The Healthcare of Ontario Pension Plan has named its top investment professional to succeed CEO Jim Keohane, who retires this month after eight years in the top job and two decades at the organization.
Jeff Wendling, 59, becomes HOOPP’s new president and chief executive effective April 1. Like Mr. Keohane, 65, he’s a HOOPP veteran, having joined in 1998 as a senior portfolio manager on the public equities team. He served as co-chief investment officer for the past six years and added an executive vice-president title in 2018, not long after David Long, his fellow co-CIO, left HOOPP.
“I think we’ve built something very special here at HOOPP,” Mr. Wendling said Tuesday in an interview. “It’s one of the top-performing plans in the world on many metrics, and we’re in a strongly funded position. And I think as an inside candidate, I know much of what’s helped us to be successful, what we need to preserve and build upon.”
Dan Anderson, the chair of HOOPP’s board of trustees, said in a statement that the plan chose Mr. Wendling from among “many strong candidates.” He cited his “deep knowledge of HOOPP, pension plans and the global investment landscape.”
HOOPP provides retirement income for 350,000 provincial health-care workers, including nurses and medical technicians, at more than 570 employers. The plan had $79-billion in assets at the end of 2018, double the amount in 2012 when Mr. Keohane assumed the CEO role. It has roughly $1.20 in assets for every dollar it owes to its members in future benefits.
The plan posted an annual return of 11.19 per cent from 2009 to 2018 against a performance benchmark of 8.43 per cent over that period. HOOPP says it has beaten its benchmark in every year since 2008. It posted a return of 2.17 per cent in 2018, when poor stock-market performance in the fourth quarter dampened most plans’ results. (HOOPP will release its 2019 results this month.)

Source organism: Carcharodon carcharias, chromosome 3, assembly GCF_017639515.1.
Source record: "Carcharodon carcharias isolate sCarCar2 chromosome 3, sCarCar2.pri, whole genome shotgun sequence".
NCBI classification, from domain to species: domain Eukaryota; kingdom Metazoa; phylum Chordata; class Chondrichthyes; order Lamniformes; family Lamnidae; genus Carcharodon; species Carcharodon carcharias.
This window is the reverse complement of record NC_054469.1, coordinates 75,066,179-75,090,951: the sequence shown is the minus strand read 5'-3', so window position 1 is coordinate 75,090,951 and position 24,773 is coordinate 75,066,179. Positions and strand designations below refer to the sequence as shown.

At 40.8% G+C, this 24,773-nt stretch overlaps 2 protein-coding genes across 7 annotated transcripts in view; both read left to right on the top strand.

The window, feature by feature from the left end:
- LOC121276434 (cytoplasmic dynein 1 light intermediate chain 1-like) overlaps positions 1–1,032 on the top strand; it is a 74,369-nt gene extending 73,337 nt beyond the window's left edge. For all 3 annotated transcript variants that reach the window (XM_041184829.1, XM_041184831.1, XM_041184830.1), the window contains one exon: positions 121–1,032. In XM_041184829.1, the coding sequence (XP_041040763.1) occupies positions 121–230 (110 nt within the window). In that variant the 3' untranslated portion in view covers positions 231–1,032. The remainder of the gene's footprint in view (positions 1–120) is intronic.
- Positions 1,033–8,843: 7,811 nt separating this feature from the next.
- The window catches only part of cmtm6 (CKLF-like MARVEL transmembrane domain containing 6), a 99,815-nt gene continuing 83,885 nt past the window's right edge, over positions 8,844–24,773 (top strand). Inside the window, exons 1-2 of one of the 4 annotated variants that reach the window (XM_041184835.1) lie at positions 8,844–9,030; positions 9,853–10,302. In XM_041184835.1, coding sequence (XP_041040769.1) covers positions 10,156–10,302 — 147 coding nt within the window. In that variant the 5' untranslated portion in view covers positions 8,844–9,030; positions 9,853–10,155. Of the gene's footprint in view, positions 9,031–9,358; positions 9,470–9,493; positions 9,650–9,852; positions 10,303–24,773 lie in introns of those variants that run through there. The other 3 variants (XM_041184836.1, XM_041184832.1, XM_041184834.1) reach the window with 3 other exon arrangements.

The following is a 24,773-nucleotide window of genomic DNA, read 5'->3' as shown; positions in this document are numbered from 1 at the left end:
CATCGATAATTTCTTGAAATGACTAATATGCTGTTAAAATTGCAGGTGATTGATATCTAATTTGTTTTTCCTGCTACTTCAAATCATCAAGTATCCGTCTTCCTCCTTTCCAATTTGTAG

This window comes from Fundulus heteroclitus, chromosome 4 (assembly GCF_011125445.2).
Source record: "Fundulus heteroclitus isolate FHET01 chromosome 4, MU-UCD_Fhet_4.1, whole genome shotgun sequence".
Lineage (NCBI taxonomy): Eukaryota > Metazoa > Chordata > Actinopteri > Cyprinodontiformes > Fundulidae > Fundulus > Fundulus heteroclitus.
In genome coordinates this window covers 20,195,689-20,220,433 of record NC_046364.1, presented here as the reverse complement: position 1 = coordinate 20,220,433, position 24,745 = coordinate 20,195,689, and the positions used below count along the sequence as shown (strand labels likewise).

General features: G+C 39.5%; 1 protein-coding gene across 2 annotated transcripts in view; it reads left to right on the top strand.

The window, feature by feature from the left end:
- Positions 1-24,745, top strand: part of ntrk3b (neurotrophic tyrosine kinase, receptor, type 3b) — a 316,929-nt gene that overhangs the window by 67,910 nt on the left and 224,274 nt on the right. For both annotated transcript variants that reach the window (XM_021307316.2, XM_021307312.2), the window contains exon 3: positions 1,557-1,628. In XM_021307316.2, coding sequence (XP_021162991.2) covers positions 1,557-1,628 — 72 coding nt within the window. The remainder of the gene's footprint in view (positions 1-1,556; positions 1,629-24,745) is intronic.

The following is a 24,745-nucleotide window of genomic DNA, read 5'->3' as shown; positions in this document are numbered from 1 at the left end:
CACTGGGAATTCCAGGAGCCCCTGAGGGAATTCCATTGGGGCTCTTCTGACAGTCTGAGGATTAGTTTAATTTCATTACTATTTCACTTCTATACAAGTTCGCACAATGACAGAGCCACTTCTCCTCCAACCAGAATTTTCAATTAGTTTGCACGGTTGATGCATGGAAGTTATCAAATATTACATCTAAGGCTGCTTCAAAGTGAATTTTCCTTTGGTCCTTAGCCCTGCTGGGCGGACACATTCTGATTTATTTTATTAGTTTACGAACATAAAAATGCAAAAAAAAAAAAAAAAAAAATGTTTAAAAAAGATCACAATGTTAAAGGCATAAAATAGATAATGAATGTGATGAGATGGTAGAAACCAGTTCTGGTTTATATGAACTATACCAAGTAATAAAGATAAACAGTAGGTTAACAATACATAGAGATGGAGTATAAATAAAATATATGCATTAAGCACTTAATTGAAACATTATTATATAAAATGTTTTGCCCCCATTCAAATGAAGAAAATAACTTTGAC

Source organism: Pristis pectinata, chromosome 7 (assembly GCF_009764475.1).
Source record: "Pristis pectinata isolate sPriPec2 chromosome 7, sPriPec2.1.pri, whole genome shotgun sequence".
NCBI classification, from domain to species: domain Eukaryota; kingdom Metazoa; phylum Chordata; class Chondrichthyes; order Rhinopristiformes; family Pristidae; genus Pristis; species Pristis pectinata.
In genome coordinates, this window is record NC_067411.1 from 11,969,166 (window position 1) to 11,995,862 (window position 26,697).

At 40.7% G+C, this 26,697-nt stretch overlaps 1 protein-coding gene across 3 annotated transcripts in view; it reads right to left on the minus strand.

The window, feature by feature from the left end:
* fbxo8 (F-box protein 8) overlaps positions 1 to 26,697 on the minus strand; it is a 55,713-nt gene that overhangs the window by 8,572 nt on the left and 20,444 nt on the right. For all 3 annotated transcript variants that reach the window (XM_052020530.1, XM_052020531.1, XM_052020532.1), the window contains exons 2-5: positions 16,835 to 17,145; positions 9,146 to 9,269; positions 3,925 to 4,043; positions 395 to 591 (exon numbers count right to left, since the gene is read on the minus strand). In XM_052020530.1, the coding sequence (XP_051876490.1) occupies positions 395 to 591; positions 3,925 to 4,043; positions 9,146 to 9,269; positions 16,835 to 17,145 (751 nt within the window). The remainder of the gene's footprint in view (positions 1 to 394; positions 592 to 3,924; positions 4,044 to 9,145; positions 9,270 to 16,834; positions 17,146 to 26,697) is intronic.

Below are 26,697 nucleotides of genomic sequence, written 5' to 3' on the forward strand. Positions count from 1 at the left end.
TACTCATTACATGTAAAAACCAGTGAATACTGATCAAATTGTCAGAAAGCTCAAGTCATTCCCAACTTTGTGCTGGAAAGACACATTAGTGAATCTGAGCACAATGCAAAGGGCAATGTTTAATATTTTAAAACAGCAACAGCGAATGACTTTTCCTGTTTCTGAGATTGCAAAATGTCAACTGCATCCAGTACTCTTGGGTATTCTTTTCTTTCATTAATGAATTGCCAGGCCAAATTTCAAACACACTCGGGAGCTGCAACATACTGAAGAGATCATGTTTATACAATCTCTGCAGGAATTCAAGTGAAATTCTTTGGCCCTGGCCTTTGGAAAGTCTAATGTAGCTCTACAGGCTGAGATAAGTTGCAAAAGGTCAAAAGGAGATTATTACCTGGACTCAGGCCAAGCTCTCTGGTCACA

“While I’m not necessarily tipping off our returns, this plan is getting close to $100-billion, and we expect it to continue to grow over time,” Mr. Wendling said. “And we are a relatively younger plan demographically than some of the other plans, so we expect to see continued growth. So we have to think about programs that we can continue to scale up and whether we need new programs.”
Mr. Wendling cites HOOPP’s entry into infrastructure last year and the continued increase in private equity and real-estate investing since he became co-CIO in 2012. He also says there will likely be more international investing.
“HOOPP has been very historically focused on North America and Western Europe in terms of our investments, and that’s served us very well," he said. “But I do think we need to look geographically more broadly as we get bigger and try to access some of the faster-growing parts of the world and look for opportunities there, so I think you’ll see a focus on looking internationally. All of our peers have international offices, and we don’t.”
The HOOPP leadership transition is yet another change at the top of Canada’s big pensions this year. Caisse de dépôt et placement du Québec named its No. 2, former Bank of Nova Scotia investment banker Charles Émond, to succeed Michael Sabia earlier this year. The Ontario Teachers’ Pension Plan elevated Jo Taylor, its head of international investing, to the CEO post on Jan. 1, replacing the retiring Ron Mock. And the Ontario Municipal Employees Retirement System said president Blake Hutcheson will take its CEO job in June, replacing the retiring Michael Latimer.
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